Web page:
DENVER - He has been called the Michael Jordan of lacrosse, a player so gifted he invented moves that wound up being banned, broke scoring records and led teams to championships at the college and professional levels.
But Gary Gait’s contribution to the sport goes beyond highlight reels and record books. Gait, who plans to retire at the end of the season from the Colorado Mammoth, has helped change what for years was considered an East Coast prep school activity into one of the fastest-growing team sports in the United States.
“He’s more than Michael Jordan,” said National Lacrosse League commissioner Jim Jennings. “He’s probably the person who’s contributed the most to the sport of lacrosse.”
He hasn’t done it alone, of course. For most of his career, Gait played alongside or against his identical twin, Paul. The younger Gait, by 3 minutes, even came out of retirement last month to help 38-year-old Gary try for one last NLL championship when the playoffs begin later this month.
Lacrosse is a niche sport by almost any definition, with a small but rabid fan base. For decades, the game has been most popular in New England, where it has a long tradition of being played at high schools and Ivy League colleges, and in Canada, where its similarities to hockey and relatively inexpensive equipment made it a popular indoor diversion. Like hockey, players rely on speed, agility and stick skills to defend and score.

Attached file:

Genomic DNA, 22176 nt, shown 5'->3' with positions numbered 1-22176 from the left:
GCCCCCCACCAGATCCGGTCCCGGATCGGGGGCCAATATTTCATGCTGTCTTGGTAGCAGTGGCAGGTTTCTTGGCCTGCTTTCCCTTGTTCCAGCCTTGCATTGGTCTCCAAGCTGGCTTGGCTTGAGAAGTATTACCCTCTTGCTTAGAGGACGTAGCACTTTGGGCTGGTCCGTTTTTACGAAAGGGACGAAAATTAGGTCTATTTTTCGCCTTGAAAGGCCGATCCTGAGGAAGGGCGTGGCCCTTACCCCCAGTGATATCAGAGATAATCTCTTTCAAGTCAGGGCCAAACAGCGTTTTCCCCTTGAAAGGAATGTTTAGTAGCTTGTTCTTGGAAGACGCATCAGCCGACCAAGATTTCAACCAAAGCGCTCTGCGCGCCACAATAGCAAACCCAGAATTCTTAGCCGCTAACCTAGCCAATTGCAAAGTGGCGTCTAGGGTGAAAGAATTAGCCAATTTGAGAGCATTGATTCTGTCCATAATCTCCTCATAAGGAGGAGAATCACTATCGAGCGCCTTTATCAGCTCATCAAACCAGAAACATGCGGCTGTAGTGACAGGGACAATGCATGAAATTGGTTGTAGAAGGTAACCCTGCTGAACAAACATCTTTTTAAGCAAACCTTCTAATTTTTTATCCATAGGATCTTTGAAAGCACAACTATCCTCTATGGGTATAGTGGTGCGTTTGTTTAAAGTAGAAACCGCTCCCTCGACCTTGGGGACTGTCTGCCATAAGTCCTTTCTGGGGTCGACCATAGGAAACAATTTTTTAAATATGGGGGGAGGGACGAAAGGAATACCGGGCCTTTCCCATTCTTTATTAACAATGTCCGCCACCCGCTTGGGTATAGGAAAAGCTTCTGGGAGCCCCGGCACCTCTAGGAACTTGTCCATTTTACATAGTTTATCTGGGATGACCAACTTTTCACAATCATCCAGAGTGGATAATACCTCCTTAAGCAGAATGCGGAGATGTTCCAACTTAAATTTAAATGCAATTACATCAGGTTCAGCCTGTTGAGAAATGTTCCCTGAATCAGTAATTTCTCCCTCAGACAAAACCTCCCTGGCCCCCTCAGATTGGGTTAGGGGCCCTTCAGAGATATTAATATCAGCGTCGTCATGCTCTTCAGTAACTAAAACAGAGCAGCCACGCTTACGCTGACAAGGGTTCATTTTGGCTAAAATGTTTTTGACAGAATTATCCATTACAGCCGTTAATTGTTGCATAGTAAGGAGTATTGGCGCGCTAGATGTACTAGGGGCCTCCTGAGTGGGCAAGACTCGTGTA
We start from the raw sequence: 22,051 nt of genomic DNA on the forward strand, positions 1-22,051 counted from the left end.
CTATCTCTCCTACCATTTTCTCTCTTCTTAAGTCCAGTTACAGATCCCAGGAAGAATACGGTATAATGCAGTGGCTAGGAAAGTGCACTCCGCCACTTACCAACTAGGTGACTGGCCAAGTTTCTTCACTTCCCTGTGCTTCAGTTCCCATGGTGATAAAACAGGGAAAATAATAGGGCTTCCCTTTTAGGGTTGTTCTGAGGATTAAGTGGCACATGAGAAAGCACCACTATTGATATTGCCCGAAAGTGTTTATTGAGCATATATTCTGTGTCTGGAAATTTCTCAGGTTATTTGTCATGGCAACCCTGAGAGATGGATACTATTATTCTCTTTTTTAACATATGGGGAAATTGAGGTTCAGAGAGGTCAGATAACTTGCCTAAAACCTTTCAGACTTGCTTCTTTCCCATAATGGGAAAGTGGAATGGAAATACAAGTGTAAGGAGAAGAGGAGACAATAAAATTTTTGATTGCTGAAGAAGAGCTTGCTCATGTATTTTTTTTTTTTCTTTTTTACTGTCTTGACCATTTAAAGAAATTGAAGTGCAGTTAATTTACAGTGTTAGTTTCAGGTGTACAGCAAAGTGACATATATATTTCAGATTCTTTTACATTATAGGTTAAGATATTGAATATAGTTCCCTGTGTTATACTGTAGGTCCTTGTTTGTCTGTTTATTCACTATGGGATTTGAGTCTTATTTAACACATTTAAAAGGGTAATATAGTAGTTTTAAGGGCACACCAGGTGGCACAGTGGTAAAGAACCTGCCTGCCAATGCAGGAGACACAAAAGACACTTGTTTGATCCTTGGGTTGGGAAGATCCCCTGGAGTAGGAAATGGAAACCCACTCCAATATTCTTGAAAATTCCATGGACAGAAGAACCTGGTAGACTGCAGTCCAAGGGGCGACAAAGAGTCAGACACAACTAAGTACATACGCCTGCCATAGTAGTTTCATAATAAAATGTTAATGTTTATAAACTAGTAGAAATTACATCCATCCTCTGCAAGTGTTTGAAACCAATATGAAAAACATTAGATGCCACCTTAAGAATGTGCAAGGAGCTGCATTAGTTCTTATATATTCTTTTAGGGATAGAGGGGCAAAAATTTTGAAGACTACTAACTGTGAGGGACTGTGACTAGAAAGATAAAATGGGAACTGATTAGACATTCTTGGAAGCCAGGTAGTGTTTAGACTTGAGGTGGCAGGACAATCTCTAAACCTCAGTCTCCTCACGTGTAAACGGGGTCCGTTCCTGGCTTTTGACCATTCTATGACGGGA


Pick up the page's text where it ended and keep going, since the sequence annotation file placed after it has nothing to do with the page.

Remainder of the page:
When Gary and Paul Gait came to Syracuse in 1987 from Victoria, British Columbia, coach Roy Simmons Jr. knew he had something special.
“What I saw was spellbinding. Not one, but two identical twins with unbelievable talent,” said Simmons, who coached the Orangemen to six NCAA titles — three with the Gaits — before retiring in 1998. “They were physically strong, but better than that they had great skills.”
The Gaits stand 6-foot-1 and weigh about 225 pounds, bigger than typical lacrosse players — but they were fast and seemingly could score at will. Rather than making them goal-scoring attackers, Simmons let them run the entire field as midfielders, playing both offense and defense. And they often put on a show.
During a game in the 1988 NCAA tournament, Gary Gait twice pulled off what still is considered one of the most spectacular moves in lacrosse history, leaping over the crease line and slamming the ball home into the 6-foot net from behind. The “Air Gait” is now banned in high school and college lacrosse, as well as in the NLL.
By the twins’ senior year, Syracuse was so dominant that opposing teams were dropping games for fear of being embarrassed. Simmons often benched the Gaits during blowouts.
The brothers were NLL first-round draft picks in 1990. Gary Gait quickly succeeded, winning the first of his three championships and being named rookie of the year. But there were no endorsement deals and little national exposure for the sport’s best players.
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